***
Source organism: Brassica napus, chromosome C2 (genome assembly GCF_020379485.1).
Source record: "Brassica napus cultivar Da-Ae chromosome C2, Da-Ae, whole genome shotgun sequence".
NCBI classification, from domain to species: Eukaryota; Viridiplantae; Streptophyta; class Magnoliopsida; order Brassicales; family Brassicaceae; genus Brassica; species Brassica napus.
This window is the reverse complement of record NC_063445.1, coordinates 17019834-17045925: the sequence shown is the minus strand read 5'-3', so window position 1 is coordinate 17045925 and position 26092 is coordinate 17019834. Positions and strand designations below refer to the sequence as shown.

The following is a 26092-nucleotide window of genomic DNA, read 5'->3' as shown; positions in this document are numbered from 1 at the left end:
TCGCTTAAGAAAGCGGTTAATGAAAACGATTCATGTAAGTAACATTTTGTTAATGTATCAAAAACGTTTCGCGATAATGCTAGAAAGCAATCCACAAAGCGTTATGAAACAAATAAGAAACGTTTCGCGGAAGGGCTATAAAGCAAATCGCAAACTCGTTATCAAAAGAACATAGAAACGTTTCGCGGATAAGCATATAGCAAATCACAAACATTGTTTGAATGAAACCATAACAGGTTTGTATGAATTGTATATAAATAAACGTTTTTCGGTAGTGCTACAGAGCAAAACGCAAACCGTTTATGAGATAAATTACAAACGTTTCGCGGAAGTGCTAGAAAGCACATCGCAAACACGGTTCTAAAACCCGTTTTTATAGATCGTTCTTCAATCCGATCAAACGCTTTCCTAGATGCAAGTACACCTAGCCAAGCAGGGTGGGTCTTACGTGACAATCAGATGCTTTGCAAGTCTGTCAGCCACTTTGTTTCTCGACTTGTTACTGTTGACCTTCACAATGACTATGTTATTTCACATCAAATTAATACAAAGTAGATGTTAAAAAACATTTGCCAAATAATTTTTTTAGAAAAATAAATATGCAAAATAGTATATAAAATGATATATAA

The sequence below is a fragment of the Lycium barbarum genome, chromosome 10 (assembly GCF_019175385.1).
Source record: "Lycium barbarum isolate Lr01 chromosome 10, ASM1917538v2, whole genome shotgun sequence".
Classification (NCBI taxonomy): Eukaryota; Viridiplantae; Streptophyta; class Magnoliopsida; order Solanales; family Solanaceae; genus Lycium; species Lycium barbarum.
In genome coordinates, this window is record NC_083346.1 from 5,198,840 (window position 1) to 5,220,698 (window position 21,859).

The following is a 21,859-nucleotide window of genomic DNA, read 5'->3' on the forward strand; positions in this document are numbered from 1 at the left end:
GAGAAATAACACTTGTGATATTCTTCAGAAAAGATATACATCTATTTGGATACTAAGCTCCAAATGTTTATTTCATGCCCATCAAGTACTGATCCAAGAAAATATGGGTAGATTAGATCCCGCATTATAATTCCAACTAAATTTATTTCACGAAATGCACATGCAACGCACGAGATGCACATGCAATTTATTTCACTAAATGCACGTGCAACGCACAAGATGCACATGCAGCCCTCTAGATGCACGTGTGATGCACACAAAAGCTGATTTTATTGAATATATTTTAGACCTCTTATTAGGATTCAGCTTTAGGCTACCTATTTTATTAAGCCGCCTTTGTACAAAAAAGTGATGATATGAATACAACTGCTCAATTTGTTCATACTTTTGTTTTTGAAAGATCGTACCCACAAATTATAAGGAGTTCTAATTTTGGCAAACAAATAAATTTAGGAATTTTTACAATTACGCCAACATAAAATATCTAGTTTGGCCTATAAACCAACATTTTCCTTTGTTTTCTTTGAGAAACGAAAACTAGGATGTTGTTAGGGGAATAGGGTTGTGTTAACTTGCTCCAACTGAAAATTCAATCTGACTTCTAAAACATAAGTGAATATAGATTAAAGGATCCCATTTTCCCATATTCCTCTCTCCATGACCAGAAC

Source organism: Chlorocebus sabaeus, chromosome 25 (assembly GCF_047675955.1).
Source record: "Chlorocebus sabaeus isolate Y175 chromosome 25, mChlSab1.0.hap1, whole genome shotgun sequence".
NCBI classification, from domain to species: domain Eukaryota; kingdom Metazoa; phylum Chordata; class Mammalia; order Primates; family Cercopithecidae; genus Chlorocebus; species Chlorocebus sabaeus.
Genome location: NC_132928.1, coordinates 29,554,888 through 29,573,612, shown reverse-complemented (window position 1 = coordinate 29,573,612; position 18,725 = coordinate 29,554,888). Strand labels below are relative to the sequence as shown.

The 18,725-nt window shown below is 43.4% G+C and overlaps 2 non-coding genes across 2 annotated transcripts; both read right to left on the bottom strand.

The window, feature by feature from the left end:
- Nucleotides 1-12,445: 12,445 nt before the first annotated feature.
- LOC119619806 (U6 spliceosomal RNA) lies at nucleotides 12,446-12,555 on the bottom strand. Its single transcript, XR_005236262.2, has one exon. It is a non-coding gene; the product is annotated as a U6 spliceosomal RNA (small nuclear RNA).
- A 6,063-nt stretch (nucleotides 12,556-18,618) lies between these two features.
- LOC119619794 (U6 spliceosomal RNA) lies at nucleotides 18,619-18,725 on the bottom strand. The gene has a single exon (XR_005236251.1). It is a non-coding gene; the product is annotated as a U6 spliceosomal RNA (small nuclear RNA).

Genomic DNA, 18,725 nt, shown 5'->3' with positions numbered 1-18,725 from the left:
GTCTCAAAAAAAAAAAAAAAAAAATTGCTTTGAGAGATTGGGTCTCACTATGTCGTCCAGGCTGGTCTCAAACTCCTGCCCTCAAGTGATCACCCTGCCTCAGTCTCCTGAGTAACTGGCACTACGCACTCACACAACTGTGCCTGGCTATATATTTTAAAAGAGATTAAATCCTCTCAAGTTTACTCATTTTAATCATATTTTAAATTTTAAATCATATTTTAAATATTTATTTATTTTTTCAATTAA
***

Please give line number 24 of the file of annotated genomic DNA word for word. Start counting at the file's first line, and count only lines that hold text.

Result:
GTCTCAAAAAAAAAAAAAAAAAAATTGCTTTGAGAGATTGGGTCTCACTATGTCGTCCAGGCTGGTCTCAAACTCCTGCCCTCAAGTGATCACCCTGCCTCAGTCTCCTGAGTAACTGGCACTACGCACTCACACAACTGTGCCTGGCTATATATTTTAAAAGAGATTAAATCCTCTCAAGTTTACTCATTTTAATCATATTTTAAATTTTAAATCATATTTTAAATATTTATTTATTTTTTCAATTAA